- The PM's Economic Advisory Council (EAC) projects GDP growth for 2007-08 of 9%, the upper band of most projections. The finance minister says that in 2008-09, growth could touch 10%.
- The index of industrial production grew by 11.1% in May 2007 YoY. True one or two sectors such as food have seen very high growth rates and this has boosted the overall index but, even if we adjust for this and any future deceleration, we should be seeing industrial growth of around 10% at least in 2007-08. The EAC projects industrial growth of 10.6%.
- The EAC, however, thinks it will be difficult to meet the target of reducing revenue deficit to zero by 2008-09. Can be done says FM.
- Two of the tallest figures in Indian finance, Deepak Parekh and K V Kamath, think interest rates have peaked and are due to soften.
- The current account deficit for 2006-07 has ended up at 1.1%, way below the earlier alarmistic forecast of 3%. A rising trade deficit has been offset by larger flows of "invisibles" ( comprising software exports, remittance and one truly 'invisible item' that is nearly $23 bn and for which the RBI has no explanation).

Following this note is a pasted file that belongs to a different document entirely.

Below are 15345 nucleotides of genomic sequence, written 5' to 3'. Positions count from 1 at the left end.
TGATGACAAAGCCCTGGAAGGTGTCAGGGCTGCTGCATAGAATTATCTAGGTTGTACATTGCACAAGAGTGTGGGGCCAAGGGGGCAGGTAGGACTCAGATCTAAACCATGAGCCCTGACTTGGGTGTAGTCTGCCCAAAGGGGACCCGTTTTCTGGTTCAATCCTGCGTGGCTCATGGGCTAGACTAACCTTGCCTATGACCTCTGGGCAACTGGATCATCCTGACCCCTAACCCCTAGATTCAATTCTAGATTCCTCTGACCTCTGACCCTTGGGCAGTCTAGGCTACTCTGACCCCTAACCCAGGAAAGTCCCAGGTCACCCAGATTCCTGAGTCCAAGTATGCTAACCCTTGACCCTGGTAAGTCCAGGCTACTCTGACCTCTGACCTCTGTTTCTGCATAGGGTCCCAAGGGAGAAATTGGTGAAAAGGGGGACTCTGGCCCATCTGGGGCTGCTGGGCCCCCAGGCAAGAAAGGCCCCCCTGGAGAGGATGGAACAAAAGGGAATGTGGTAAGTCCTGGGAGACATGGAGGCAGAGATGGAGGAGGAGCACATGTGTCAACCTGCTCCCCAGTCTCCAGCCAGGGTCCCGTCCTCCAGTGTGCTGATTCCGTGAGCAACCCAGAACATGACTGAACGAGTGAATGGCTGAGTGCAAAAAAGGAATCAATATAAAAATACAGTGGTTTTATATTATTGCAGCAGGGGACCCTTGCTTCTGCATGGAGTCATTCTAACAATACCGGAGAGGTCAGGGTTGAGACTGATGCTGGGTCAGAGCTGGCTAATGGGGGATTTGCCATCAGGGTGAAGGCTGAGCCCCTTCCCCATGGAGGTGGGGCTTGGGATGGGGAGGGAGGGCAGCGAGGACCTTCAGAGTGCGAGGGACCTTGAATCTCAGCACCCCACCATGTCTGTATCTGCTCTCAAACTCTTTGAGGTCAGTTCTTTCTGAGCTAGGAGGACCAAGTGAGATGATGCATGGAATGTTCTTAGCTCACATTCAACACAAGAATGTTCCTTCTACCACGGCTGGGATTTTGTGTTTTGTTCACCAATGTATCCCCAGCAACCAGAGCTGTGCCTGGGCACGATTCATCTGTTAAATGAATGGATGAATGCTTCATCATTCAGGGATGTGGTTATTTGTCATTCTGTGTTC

- Capital inflows continue to be large with FDI for the first time becoming larger than portfolio flows. The rise in forex reserves is set to continue.
- On top of it all, the Sensex has shot past the 15,000 mark and risen further, putting analysts (who thought it was overvalued and due for a correction) to shame.
So, what is driving Indian economic growth today? As the EAC points out, investment has emerged as the key driver outstripping consumption. In 2006-07, investment contributed 4.75 percentage points towards growth compared to 4.62 percentage points contributed by consumption out of a total growth of 9.35%. Despite this increase in investment (which tends ot be inflationary in the short run), the EAC thinks the inflation rate can decline to 4%.
What could wrong? Not much. In the short-run, a big monsoon failure could derail growth prospects. Over the medium term, the EAC sees the farm sector and power sectors as something of a drag. I believe this is unlikely. Farm sector growth will remain low but this has been the case for a while now. As for power, if the economy could grow in the face of low addition to capacity for over a decade, I would reckon the prospects are better now since we are big additions to capacity now.